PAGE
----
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Meet Omar Apollo, the blue-haired, gender-rebellious, Mexican American Prince

Omar Apollo
Omar Apollo: “If I want to wear a skirt, I wear a skirt. If I want to put on glitter, I’mma wear glitter, you know?”
(Kirk McCoy / Los Angeles Times)

Somewhere in Brooklyn, an aspiring Mexican American heartthrob is making his rounds. Towering at 6 feet 5 and crowned with a punk shock of teal hair, Omar Apollo emerges from a COVID-19 testing site, then ducks into the back of a black cab and heads for the Soho Nails salon in Manhattan. When Apollo answers my video call, he’s a little short of breath and, after getting impaled in the brain with a nasal swab, he looks forward to something that will make him feel human again: a manicure.

“I’m excited to get my nails done,” says Apollo, his brown eyes peeping above his powder-blue face mask, scrutinizing his long, unmanicured hand. “Like … girrrl.”

Pandemic be damned — Apollo is an artist in constant orbit. Fueled by the buzz surrounding his two independently released EPs, 2018’s “Stereo” and 2019’s “Friends,” the 23-year-old R&B artist spent the better part of his last two years on tour, spanning the U.S., Mexico, Europe, Asia and Australia, and signed a deal with Warner Records. It was during a brief respite in his apartment in Glendale that COVID-19 brought the world to a grinding halt, and it seemed that Apollo would be grounded, indefinitely.

“I had my friends and cousins visiting when L.A. went on lockdown,” says Apollo. “There were so many of us in the house — we put on gloves, stocked up on food and said, ‘We’re not leaving.’”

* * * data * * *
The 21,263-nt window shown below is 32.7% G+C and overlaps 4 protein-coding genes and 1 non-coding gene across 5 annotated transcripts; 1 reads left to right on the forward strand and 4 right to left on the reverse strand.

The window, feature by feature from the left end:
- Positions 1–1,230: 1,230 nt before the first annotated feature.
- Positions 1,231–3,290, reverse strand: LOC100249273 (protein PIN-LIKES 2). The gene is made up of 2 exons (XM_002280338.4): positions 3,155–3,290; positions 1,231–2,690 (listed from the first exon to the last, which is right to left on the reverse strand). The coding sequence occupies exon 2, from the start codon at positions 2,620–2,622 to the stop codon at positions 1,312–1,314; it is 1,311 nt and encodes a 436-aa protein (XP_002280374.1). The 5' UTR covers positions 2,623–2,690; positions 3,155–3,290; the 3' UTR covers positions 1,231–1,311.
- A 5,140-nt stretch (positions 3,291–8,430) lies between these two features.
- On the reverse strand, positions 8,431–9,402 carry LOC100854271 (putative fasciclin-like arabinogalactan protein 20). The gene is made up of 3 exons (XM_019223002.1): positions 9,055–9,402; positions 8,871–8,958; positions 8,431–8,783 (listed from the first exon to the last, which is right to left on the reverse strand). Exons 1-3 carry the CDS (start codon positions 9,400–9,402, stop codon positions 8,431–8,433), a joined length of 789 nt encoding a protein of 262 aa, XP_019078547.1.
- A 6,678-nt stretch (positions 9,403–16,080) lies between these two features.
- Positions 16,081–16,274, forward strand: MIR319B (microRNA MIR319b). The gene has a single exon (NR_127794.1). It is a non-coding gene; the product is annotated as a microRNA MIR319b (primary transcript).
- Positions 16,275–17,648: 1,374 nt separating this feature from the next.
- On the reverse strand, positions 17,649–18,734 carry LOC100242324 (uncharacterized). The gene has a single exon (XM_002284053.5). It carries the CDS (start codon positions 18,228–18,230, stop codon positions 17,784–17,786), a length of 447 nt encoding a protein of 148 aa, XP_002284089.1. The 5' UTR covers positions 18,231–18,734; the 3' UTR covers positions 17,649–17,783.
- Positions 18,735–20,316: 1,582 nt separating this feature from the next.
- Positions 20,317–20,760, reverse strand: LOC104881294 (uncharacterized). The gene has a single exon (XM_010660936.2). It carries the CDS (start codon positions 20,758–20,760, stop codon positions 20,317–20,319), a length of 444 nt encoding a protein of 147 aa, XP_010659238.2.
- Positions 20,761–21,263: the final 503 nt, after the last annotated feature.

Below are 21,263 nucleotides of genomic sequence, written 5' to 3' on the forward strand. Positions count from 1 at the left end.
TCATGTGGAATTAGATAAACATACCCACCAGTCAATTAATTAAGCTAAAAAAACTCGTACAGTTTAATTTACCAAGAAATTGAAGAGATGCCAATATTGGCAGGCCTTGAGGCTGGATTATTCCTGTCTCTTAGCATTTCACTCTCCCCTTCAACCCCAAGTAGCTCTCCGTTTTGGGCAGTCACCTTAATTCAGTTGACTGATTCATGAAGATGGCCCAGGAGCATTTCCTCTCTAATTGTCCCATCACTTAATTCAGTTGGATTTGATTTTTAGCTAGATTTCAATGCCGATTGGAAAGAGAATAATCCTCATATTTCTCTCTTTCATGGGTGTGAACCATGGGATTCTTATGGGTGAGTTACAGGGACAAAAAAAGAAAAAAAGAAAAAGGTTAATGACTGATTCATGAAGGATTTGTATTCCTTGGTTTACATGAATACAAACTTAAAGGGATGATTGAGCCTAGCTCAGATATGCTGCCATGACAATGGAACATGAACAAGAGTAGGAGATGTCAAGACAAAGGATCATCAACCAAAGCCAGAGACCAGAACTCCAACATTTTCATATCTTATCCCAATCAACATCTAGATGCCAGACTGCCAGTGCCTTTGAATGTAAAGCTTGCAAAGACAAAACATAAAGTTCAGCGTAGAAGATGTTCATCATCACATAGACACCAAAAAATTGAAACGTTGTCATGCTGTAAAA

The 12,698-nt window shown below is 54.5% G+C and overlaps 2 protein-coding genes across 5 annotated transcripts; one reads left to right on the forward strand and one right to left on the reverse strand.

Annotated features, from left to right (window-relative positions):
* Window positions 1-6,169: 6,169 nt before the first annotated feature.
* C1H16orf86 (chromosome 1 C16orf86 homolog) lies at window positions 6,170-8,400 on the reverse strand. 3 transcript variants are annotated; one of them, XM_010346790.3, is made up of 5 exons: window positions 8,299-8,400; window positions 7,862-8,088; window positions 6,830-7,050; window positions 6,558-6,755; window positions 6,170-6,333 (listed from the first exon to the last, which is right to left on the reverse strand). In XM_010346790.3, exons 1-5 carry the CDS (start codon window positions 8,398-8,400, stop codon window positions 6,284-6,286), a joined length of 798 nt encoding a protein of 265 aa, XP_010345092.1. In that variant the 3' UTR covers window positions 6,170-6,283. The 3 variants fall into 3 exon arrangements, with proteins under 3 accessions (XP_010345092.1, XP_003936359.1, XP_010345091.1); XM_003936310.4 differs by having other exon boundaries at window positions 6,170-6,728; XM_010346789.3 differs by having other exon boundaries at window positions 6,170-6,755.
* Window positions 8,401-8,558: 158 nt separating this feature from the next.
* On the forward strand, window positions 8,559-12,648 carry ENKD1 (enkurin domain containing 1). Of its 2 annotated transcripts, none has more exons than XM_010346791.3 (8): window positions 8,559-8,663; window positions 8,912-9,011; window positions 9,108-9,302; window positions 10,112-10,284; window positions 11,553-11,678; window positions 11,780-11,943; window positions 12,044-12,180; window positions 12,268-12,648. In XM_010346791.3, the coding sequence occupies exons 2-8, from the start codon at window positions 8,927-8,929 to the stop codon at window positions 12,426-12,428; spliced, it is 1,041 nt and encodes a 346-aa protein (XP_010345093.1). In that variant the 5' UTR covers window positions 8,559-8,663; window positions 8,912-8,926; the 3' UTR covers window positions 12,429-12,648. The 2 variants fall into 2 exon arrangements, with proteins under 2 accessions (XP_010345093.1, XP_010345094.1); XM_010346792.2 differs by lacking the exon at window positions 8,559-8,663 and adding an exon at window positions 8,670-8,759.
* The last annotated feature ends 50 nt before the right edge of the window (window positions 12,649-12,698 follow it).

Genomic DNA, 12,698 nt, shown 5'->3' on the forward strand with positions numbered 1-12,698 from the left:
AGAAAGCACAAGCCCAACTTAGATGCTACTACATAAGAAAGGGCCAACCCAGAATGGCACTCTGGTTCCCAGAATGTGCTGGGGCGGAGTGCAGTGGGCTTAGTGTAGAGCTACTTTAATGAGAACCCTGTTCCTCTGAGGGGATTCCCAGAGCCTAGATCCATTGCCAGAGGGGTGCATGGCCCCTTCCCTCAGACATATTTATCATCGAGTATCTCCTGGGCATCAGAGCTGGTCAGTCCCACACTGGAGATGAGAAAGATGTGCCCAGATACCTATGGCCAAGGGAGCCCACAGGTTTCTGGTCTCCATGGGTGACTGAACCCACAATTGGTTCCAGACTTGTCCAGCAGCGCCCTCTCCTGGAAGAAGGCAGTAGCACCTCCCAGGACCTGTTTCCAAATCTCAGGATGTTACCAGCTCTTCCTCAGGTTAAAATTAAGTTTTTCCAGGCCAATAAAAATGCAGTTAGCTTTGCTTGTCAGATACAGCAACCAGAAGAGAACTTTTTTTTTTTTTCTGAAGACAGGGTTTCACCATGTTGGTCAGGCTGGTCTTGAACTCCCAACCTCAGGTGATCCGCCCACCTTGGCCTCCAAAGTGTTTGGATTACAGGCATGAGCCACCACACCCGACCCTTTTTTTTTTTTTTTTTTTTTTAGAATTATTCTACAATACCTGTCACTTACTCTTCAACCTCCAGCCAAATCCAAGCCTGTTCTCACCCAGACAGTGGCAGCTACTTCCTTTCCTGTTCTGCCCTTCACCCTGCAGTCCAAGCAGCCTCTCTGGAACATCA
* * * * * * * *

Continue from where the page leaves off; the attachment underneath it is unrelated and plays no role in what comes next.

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Eighteen months ago, 24kGoldn was a business major finishing freshman year at USC. Today, he has a No. 1 hit with “Mood” and can afford to lease his own car.

And so he hunkered down in his bedroom-slash-studio to begin writing and recording his upcoming mini-album, “Apolonio,” out Friday. “Apolonio” courses with a lava-like funk groove that playfully shape-shifts across various genres, and features collaborations with an eccentric assortment of guests: Colombian singer-songwriter Kali Uchis, Parliament-Funkadelic bassist Bootsy Collins and Strokes guitarist Albert Hammond Jr. At its gooey core, Apollo describes the record as “some rock s— with a little soul,” an autobiographical stream-of-consciousness written in the spirit of Prince, patron saint of genre-flouting freaks.

Omar Apollo takes a breather in New York's Chinatown.
(Kirk McCoy / Los Angeles Times)